RS Sailing 660x82Mariners Museum 660x82Zhik AkzoNobelb 660x82

Related Articles

An interview with Patrick Kennedy about the Ida Lewis Distance Race
I interviewed Patrick Kennedy, chair of the 2017 ILDR, via email to learn more about the race’s history and evolution. With this year’s Ida Lewis Distance Race set to unfurl the weekend of August 18-20, I caught up with Patrick Kennedy, chair of the 2017 ILDR, via email to learn more about the race’s history and evolution, its challenges, and the event’s new partnership with the 2017 J/Fest New England.
Posted on 14 Aug
An interview with Marianne Davis about the CORK International Regatta
I interviewed Marianne Davis, co-chair of the CORK International Regatta, to learn about the regatta’s state of affairs. While the various CORK regattas' registration lists include international sailors, these events are some of the gemstones in Sail Canada’s yearly championship calendar, making them of extra importance to Canadian sailors. I recently caught up with Marianne Davis, co-chair of the 2017 event, via email, to learn more about the CORK International Regatta’s evolution and its current state of affairs.
Posted on 7 Aug
A Q&A with the RORC’s Nick Elliott about the 2017 Rolex Fastnet Race
I caught up with Nick Elliott, RORC Racing Manager, via email, to learn more about the world-famous Rolex Fastnet Race. When one stops to consider the world’s best ocean races, the Royal Offshore Racing Club’s Rolex Fastnet Race, which starts on Sunday, August 6, 2017, is never far from mind. I caught up with Nick Elliott, RORC Racing Manager, via email to learn more about the race’s history and evolution, its challenges, and the amount of work that goes into pulling off this world-famous regatta.
Posted on 1 Aug
Ian Walker - Musto Ambassador on the Volvo Ocean Race, America's Cup
Ian Walker on his Volvo Ocean Race win, why food and clothing are so important offshore, his views on the America's Cup We speak to Musto ambassador Ian Walker about his Volvo Ocean Race win, why food and clothing are so important offshore, his views on the America's Cup, his new desk job, sailing for fun, and 20 years of the John Merricks Sailing Trust.
Posted on 23 Jul
Black Jack Yachting. Bigger boat. Bigger team. Even bigger performance
Throughout the iterations of maxis called Black Jack, a strong, consistent and talented team has been their focus Throughout the iterations of maxis called Black Jack, a strong, consistent and talented team has been their focus. Some were sail makers, like Skipper Mark Bradford and also Vaughan Prentice from North Sails’ Brisbane loft. Others were riggers, such as Bruce Clarke, and there are even boat builders, like Gary van Lunteren, as well as Ash Deeks.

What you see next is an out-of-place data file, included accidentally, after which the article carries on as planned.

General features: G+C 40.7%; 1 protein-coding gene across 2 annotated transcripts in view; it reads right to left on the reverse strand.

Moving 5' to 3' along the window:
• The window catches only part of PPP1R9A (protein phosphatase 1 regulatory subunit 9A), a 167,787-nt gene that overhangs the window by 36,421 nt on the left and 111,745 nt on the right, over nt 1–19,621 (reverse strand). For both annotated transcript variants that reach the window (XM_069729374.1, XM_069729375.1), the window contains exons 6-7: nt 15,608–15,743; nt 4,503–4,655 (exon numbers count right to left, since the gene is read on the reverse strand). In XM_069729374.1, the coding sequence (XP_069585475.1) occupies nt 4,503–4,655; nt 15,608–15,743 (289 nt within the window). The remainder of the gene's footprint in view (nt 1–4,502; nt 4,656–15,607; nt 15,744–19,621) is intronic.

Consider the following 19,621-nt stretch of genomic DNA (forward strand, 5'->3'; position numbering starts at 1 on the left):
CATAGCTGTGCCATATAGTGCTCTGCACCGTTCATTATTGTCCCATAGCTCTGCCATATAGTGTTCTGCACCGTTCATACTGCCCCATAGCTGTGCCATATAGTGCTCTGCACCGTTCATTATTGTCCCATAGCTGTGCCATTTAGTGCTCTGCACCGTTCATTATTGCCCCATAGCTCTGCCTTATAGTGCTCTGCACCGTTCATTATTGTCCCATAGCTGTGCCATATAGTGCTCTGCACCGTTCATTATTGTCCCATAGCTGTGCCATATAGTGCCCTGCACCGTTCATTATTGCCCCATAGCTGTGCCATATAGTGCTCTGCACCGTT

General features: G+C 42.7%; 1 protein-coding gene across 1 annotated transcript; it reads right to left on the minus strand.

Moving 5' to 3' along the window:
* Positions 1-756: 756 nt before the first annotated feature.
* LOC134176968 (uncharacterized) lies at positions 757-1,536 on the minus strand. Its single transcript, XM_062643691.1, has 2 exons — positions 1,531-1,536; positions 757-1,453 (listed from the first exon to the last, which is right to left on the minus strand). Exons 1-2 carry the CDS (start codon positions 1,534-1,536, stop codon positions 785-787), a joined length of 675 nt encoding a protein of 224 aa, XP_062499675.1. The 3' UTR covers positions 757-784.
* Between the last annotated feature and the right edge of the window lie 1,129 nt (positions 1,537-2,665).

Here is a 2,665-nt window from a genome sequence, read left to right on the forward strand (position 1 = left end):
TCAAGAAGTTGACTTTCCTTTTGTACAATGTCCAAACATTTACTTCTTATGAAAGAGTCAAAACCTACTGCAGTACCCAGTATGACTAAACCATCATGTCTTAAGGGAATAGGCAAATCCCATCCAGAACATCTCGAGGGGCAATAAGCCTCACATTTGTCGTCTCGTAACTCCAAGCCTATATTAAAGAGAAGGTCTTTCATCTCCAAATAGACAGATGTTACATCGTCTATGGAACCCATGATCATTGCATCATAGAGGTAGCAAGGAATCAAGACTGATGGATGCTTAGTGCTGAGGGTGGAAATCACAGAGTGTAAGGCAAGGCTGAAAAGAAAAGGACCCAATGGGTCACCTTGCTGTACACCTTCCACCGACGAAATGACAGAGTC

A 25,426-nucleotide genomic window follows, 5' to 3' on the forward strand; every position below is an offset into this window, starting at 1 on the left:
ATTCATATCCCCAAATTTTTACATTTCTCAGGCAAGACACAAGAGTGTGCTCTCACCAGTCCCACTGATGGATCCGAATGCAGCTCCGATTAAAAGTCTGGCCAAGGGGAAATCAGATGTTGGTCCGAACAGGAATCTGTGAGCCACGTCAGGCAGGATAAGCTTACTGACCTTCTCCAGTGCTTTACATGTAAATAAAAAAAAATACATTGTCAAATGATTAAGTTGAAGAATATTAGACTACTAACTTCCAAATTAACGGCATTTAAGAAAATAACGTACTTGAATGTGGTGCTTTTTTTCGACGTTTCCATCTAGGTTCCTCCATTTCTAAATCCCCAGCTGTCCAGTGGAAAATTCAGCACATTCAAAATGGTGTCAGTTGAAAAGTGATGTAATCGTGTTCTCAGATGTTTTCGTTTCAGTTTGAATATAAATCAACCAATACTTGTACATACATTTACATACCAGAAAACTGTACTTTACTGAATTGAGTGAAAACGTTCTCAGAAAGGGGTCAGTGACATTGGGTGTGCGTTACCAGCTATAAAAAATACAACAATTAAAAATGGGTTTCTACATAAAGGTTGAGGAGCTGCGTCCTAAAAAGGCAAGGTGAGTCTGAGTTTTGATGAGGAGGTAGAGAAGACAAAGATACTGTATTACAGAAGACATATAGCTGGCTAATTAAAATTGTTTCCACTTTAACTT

Posted on 20 Jul
A Q&A with Tom Trujillo about the Transpacific Race’s 49th running
Sail-World interviewed Tom Trujillo, the Transpac Race’s PRO, via email to learn more about this classic bluewater race. The Transpac Race (est 1906) is in a rarefied group of four races that are considered sailing’s greatest bluewater Corinthian challenges, and it welcomes a wildly diverse fleet of bluewater-worthy boats. The 49th running of this classic race is currently underway, so Sail-World caught up with Tom Trujillo, the race’s principal race officer, via email to learn more.
Posted on 7 Jul
Gladwell's Line - America's Cup returns to its new home and thinking
Emirates Team New Zealand's win in the 35th America's Cup ends 17-years of wandering in the AC wilderness Emirates Team New Zealand's win in the 35th America's Cup ends 17-years of wandering in the AC wilderness and will open a new era of America's Cup, New Zealand and World Sailing. A rookie crew won the most prestigious trophy in sailing, and one of the most difficult to win in any sport.
Posted on 29 Jun
SuperFoilers Are Go!
SuperFoilers represent many things. Whilst those components are disparate and virtually from different planets SuperFoilers represent many things. Whilst those components are disparate and virtually from different planets in the great scheme of things, they come together in the one form as harmoniously as a Rolls Royce, and also deliver intense energy way past the sum of their parts, just like some amazing band.
Posted on 28 Jun
A Q&A with Kimball Livingston about San Francisco high school sailing
I emailed with my friend and colleague Kimball Livingtston to learn about San Francisco’s latest sailing revolution. I started hearing whispers of shifts in the San Francisco Bay high school sailing scene a couple of months ago. A few inquiries led me to my good friend and colleague Kimball Livingston, a world-class sailor, scribe, and StFYC staff commodore who isn’t one to keep his seaboots dry when the topic turns to opportunities for the next sailing generation. I caught up with KL via email to learn more.
Posted on 13 Jun
A Q&A with Andrew Howe about winning the 2015 Marion to Bermuda Race
I interviewed Andrew Howe, the 2015 Marion to Bermuda Race’s winning co-navigator, to learn more about their race. In 2015, skipper Greg Marston and the crew of Ti, a 1967 Alden Mistral, racing under celestial rules, were the overall winners of the Marion Bermuda Race Founders Division, beating boats that were enjoying GPS accuracy. On the eve of the 2017 edition of the race, I reached out to Andrew Howe, the team’s co-navigator, to gain perspective on this impressive win and hear about his 2017 plans.
Posted on 7 Jun